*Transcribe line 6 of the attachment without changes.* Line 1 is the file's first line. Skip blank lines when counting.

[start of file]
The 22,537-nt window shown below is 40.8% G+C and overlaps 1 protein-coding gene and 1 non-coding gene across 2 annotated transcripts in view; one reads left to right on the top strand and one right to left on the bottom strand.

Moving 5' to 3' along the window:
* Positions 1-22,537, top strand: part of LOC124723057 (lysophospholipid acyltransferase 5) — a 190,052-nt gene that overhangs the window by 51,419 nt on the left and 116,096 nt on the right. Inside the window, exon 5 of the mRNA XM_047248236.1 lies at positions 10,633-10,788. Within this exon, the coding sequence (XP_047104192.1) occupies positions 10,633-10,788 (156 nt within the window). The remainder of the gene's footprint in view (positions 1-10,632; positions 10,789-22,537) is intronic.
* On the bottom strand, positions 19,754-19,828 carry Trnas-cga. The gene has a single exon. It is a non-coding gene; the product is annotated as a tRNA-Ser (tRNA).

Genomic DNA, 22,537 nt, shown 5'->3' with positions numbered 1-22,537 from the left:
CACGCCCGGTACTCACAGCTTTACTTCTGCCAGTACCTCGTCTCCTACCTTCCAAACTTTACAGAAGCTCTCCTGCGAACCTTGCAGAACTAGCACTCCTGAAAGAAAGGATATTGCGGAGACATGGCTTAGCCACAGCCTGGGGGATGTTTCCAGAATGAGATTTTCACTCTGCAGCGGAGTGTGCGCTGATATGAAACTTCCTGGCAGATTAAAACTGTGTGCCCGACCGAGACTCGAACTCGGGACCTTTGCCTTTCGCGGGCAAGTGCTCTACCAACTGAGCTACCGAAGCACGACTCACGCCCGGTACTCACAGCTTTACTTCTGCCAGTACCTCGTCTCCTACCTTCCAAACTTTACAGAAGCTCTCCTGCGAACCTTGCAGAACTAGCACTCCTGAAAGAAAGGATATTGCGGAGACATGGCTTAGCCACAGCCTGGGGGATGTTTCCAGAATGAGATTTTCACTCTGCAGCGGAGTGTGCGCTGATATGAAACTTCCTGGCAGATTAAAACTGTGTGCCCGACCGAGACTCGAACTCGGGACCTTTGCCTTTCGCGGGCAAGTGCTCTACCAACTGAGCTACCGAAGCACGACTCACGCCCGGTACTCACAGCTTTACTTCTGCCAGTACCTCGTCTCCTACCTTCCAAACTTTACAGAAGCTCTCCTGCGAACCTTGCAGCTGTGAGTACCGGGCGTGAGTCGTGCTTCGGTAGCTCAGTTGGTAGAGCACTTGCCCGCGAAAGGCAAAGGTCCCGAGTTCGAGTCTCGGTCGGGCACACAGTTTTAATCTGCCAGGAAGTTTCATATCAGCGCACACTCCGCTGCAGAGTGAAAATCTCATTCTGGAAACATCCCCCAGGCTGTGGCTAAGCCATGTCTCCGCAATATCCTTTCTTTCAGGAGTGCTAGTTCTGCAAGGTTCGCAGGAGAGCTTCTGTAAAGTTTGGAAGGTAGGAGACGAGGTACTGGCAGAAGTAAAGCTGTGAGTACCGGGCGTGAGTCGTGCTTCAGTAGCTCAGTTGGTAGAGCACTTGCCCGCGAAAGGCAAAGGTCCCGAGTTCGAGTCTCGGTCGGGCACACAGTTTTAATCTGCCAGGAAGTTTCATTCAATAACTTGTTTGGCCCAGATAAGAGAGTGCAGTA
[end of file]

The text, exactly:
CACGCCCGGTACTCACAGCTTTACTTCTGCCAGTACCTCGTCTCCTACCTTCCAAACTTTACAGAAGCTCTCCTGCGAACCTTGCAGAACTAGCACTCCTGAAAGAAAGGATATTGCGGAGACATGGCTTAGCCACAGCCTGGGGGATGTTTCCAGAATGAGATTTTCACTCTGCAGCGGAGTGTGCGCTGATATGAAACTTCCTGGCAGATTAAAACTGTGTGCCCGACCGAGACTCGAACTCGGGACCTTTGCCTTTCGCGGGCAAGTGCTCTACCAACTGAGCTACCGAAGCACGACTCACGCCCGGTACTCACAGCTTTACTTCTGCCAGTACCTCGTCTCCTACCTTCCAAACTTTACAGAAGCTCTCCTGCGAACCTTGCAGAACTAGCACTCCTGAAAGAAAGGATATTGCGGAGACATGGCTTAGCCACAGCCTGGGGGATGTTTCCAGAATGAGATTTTCACTCTGCAGCGGAGTGTGCGCTGATATGAAACTTCCTGGCAGATTAAAACTGTGTGCCCGACCGAGACTCGAACTCGGGACCTTTGCCTTTCGCGGGCAAGTGCTCTACCAACTGAGCTACCGAAGCACGACTCACGCCCGGTACTCACAGCTTTACTTCTGCCAGTACCTCGTCTCCTACCTTCCAAACTTTACAGAAGCTCTCCTGCGAACCTTGCAGCTGTGAGTACCGGGCGTGAGTCGTGCTTCGGTAGCTCAGTTGGTAGAGCACTTGCCCGCGAAAGGCAAAGGTCCCGAGTTCGAGTCTCGGTCGGGCACACAGTTTTAATCTGCCAGGAAGTTTCATATCAGCGCACACTCCGCTGCAGAGTGAAAATCTCATTCTGGAAACATCCCCCAGGCTGTGGCTAAGCCATGTCTCCGCAATATCCTTTCTTTCAGGAGTGCTAGTTCTGCAAGGTTCGCAGGAGAGCTTCTGTAAAGTTTGGAAGGTAGGAGACGAGGTACTGGCAGAAGTAAAGCTGTGAGTACCGGGCGTGAGTCGTGCTTCAGTAGCTCAGTTGGTAGAGCACTTGCCCGCGAAAGGCAAAGGTCCCGAGTTCGAGTCTCGGTCGGGCACACAGTTTTAATCTGCCAGGAAGTTTCATTCAATAACTTGTTTGGCCCAGATAAGAGAGTGCAGTA